“People who are addicted to European travel, this is kind of a frustrating time for them,” says Rick Steves in a podcast interview with The New York Times‘ Sam Anderson from this past spring. He should know: since becoming a professional travel guide and educator in the late 1970s, Steves has harnessed his own European travel addiction to build a business empire. To his fellow Europhiles — and especially his fellow Europhile but monoglot Americans making their first leap across the Atlantic — Steves has sold a great many classes, tours, guidebooks, money belts, and neck pillows. Over the past three decades, almost everyone who’s got to know him has done so through his travel shows on public television, especially Rick Steves’ Europe.
“Steves is a joyful and jaunty host, all eager-beaver smiles and expressive head tilts,” writes Anderson of the show, whose star “gushes poetically about England’s Lake District (‘a lush land steeped in a rich brew of history, culture and nature’) and Erfurt, Germany (‘this half-timbered medieval town with a shallow river gurgling through its center’) and Istanbul (‘this sprawling metropolis on the Bosporus’) and Lisbon (‘like San Francisco, but older and grittier and less expensive’).”
In recent years, seasons of Rick Steves’ Europe have become free to watch on Youtube. The eleven full seasons now available also include “Germany’s Romantic Rhine“; Normandy, “War-Torn Yet Full of Life“; “Feisty and Poetic” North Wales; “Little Europe: Five Micro-Countries“; Basque country; and The Best of Slovenia.
As well known for his practical-mindedness as he is for his cheerfulness, Steves has also produced such special broadcasts as a three–part series on the travel skills necessary to cross huge swaths of Europe safely and enjoyably. Given the ongoing coronavirus pandemic, however, it will be a while before any of us can once again put our travel skills to the test. “This virus can stop our travel plans, but it cannot stop our travel dreams,” Steves declares on the podcast with Anderson, leading into the announcement of a new game: Rick Steves’ Europe Bingo, “where the cards have all of the little goofy clichés that show up in almost every one of my shows,” from “Rick visits a church” and “Rick enjoys a local drink” to signature lines like “Oh, baby!” and “Keep on travelin’.”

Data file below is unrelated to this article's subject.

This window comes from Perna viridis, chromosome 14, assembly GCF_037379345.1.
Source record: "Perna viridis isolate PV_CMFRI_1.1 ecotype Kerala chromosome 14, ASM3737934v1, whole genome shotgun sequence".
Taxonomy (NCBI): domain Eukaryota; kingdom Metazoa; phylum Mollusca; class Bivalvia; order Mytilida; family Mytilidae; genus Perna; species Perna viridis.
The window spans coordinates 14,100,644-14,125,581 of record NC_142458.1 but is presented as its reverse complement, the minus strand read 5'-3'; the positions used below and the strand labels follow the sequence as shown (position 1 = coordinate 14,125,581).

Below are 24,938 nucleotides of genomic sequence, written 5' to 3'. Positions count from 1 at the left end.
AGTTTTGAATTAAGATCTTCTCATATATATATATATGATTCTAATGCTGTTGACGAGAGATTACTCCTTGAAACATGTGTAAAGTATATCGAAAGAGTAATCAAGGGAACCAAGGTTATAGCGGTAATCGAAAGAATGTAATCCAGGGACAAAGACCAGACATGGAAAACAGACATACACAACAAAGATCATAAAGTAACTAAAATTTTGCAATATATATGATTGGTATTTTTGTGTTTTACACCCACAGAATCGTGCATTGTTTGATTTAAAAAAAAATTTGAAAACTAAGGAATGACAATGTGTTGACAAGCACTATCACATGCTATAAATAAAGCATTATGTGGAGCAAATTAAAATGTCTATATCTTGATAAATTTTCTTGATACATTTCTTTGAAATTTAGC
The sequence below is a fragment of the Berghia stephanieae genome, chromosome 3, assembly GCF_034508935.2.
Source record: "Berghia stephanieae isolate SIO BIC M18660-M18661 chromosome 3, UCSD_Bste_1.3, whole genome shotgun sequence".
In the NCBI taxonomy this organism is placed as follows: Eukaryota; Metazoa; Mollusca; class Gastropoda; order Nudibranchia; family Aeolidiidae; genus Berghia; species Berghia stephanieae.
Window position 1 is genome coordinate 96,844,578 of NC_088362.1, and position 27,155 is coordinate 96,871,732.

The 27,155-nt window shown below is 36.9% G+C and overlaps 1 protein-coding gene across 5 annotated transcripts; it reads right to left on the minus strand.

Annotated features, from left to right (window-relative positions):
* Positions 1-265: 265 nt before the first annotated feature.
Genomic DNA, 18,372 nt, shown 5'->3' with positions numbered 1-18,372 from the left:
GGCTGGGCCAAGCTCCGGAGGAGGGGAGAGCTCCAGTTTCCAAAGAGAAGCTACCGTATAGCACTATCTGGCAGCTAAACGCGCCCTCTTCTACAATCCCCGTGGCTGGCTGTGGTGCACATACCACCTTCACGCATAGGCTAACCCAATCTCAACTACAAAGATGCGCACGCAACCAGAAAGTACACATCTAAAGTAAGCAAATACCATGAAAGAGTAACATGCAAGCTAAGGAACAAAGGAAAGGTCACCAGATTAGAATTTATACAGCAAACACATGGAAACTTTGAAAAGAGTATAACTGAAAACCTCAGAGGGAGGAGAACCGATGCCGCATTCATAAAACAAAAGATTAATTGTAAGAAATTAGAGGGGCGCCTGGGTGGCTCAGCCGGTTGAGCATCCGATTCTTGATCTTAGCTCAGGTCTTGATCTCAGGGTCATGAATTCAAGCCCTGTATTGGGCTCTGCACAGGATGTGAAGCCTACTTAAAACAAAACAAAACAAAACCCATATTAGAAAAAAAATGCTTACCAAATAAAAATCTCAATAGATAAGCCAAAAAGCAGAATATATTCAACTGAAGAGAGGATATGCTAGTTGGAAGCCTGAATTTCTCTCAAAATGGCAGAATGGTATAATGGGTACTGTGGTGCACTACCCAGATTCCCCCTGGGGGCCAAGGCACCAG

“You can turn it into a drinking game if you want,” Steves notes. And indeed, with or without the aid of alcohol, there are much worse ways for travelers to pass the remainder of the pandemic than with an extended binge-watch of Rick Steves’ Europe, whose seasons are organized into playlists below:
The Story of Fascism: Rick Steves’ Documentary Helps Us Learn from the Hard Lessons of the 20th Century
Explore the Entire World–from the Comfort of Quarantine — with 4K Walking Tours
High-Resolution Walking Tours of Italy’s Most Historic Places: The Colosseum, Pompeii, St. Peter’s Basilica & More
Based in Seoul, Colin Marshall writes and broadcasts on cities, language, and culture. His projects include the Substack newsletterBooks on Cities, the book The Stateless City: a Walk through 21st-Century Los Angeles and the video series The City in Cinema. Follow him on Twitter at @colinmarshall, on Facebook, or on Instagram.
Leave a Reply